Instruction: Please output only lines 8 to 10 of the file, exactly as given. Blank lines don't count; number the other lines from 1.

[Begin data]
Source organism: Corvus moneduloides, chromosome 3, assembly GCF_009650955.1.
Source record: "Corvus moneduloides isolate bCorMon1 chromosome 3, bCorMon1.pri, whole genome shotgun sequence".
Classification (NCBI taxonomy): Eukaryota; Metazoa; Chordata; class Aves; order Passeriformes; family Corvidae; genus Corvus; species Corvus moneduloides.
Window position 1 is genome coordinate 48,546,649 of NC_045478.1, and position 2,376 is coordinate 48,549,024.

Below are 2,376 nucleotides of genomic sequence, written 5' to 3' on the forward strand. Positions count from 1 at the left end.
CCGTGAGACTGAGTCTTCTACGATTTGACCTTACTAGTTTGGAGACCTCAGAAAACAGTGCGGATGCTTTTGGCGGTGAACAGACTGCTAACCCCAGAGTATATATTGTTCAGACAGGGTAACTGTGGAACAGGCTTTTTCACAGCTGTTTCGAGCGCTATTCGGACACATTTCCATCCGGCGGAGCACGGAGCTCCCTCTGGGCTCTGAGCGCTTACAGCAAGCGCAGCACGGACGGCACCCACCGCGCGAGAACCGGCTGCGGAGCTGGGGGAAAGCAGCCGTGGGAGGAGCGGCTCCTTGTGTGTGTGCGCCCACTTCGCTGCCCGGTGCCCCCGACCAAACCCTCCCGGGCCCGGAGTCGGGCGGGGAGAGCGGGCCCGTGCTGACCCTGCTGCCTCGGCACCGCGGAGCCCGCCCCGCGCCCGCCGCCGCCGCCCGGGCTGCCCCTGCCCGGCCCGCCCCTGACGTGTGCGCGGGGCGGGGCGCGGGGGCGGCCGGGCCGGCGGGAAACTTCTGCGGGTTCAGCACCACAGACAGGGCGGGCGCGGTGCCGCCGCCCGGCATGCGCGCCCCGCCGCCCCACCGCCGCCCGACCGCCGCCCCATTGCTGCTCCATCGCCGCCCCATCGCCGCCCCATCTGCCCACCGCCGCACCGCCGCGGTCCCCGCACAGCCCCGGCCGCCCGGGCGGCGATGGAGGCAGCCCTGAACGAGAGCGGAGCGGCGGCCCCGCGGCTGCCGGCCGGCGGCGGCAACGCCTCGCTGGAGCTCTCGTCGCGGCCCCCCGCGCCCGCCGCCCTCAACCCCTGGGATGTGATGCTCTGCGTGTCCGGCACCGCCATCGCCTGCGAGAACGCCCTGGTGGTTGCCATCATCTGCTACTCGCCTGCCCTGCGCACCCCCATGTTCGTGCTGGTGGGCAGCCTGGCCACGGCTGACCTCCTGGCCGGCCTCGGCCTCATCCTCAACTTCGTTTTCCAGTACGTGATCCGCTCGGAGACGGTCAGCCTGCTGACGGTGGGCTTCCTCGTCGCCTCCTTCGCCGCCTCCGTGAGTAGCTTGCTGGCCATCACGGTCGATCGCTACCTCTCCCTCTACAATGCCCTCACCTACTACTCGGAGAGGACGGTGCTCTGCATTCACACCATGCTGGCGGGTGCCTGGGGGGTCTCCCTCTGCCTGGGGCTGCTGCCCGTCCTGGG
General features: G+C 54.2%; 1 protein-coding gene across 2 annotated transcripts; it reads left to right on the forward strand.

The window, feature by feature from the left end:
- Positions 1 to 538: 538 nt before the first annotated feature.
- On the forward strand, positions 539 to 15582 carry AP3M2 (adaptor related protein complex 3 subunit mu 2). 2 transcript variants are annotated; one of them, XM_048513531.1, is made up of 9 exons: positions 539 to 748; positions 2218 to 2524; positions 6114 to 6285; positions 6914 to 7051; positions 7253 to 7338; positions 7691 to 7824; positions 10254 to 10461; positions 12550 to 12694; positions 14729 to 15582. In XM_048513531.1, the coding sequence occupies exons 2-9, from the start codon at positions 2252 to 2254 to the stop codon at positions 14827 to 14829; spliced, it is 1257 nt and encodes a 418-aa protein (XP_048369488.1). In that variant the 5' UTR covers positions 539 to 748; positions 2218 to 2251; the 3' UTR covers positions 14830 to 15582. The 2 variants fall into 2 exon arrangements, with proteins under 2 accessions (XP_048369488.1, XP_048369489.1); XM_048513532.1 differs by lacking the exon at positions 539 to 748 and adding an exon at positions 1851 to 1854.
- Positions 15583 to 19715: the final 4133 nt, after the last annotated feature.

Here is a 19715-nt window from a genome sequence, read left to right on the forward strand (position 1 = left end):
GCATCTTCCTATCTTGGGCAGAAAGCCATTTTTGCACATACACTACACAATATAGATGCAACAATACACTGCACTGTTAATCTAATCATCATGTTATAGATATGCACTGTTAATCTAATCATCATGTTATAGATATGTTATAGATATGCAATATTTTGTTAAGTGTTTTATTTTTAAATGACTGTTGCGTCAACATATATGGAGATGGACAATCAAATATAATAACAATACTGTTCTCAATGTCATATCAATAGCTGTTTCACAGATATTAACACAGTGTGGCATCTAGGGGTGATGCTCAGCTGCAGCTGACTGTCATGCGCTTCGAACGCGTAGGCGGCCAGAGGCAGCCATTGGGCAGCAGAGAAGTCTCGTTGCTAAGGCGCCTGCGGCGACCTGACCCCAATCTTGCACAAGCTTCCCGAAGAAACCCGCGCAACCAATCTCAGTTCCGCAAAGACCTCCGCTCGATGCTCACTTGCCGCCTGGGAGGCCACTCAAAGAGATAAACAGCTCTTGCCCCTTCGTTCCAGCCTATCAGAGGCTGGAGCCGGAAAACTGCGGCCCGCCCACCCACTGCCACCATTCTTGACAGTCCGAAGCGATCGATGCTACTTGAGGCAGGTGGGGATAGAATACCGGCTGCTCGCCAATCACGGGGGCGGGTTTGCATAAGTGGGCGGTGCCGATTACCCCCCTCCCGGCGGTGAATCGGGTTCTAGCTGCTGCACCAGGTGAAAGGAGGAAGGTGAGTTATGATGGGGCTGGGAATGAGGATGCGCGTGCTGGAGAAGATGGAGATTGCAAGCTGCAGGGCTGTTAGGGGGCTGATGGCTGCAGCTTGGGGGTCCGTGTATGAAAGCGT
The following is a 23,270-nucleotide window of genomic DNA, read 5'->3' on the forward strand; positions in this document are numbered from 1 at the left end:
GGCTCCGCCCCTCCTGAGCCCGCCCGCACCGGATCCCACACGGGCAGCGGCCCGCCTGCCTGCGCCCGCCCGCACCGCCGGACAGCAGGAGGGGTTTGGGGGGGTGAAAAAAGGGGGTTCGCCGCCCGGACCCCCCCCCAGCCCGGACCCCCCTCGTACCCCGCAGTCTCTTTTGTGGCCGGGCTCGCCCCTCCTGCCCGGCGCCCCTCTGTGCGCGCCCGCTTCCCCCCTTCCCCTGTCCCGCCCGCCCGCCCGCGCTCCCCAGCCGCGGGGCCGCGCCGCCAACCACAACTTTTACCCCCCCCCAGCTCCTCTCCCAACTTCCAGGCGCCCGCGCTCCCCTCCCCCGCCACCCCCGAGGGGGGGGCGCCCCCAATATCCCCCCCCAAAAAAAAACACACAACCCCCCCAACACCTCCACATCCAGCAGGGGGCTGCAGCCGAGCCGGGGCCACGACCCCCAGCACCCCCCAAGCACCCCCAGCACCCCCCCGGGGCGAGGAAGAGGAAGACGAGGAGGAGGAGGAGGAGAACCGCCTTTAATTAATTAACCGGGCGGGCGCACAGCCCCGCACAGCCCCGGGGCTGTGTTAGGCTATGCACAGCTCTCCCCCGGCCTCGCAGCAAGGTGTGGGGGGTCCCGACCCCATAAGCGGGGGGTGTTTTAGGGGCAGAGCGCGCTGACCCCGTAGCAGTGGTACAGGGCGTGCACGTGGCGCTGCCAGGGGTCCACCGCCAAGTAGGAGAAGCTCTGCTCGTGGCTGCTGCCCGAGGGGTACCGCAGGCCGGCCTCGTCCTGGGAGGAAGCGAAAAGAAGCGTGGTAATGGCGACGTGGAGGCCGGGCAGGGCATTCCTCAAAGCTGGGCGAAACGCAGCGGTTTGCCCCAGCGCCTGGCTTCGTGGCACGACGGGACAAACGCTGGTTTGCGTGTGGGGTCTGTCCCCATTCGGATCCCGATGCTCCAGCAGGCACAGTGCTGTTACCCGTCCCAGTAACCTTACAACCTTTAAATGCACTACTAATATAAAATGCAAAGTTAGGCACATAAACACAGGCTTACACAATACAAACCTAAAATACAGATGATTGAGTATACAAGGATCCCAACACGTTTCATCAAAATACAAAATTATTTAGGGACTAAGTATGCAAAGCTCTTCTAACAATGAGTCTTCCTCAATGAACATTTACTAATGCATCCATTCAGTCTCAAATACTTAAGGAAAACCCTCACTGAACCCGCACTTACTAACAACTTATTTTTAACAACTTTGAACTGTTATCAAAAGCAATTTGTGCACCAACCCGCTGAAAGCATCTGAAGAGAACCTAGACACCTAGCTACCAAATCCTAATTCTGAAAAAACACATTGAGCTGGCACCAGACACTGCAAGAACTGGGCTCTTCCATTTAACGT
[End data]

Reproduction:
The window, feature by feature from the left end:
- Positions 1 to 538: 538 nt before the first annotated feature.
- On the forward strand, positions 539 to 15582 carry AP3M2 (adaptor related protein complex 3 subunit mu 2). 2 transcript variants are annotated; one of them, XM_048513531.1, is made up of 9 exons: positions 539 to 748; positions 2218 to 2524; positions 6114 to 6285; positions 6914 to 7051; positions 7253 to 7338; positions 7691 to 7824; positions 10254 to 10461; positions 12550 to 12694; positions 14729 to 15582. In XM_048513531.1, the coding sequence occupies exons 2-9, from the start codon at positions 2252 to 2254 to the stop codon at positions 14827 to 14829; spliced, it is 1257 nt and encodes a 418-aa protein (XP_048369488.1). In that variant the 5' UTR covers positions 539 to 748; positions 2218 to 2251; the 3' UTR covers positions 14830 to 15582. The 2 variants fall into 2 exon arrangements, with proteins under 2 accessions (XP_048369488.1, XP_048369489.1); XM_048513532.1 differs by lacking the exon at positions 539 to 748 and adding an exon at positions 1851 to 1854.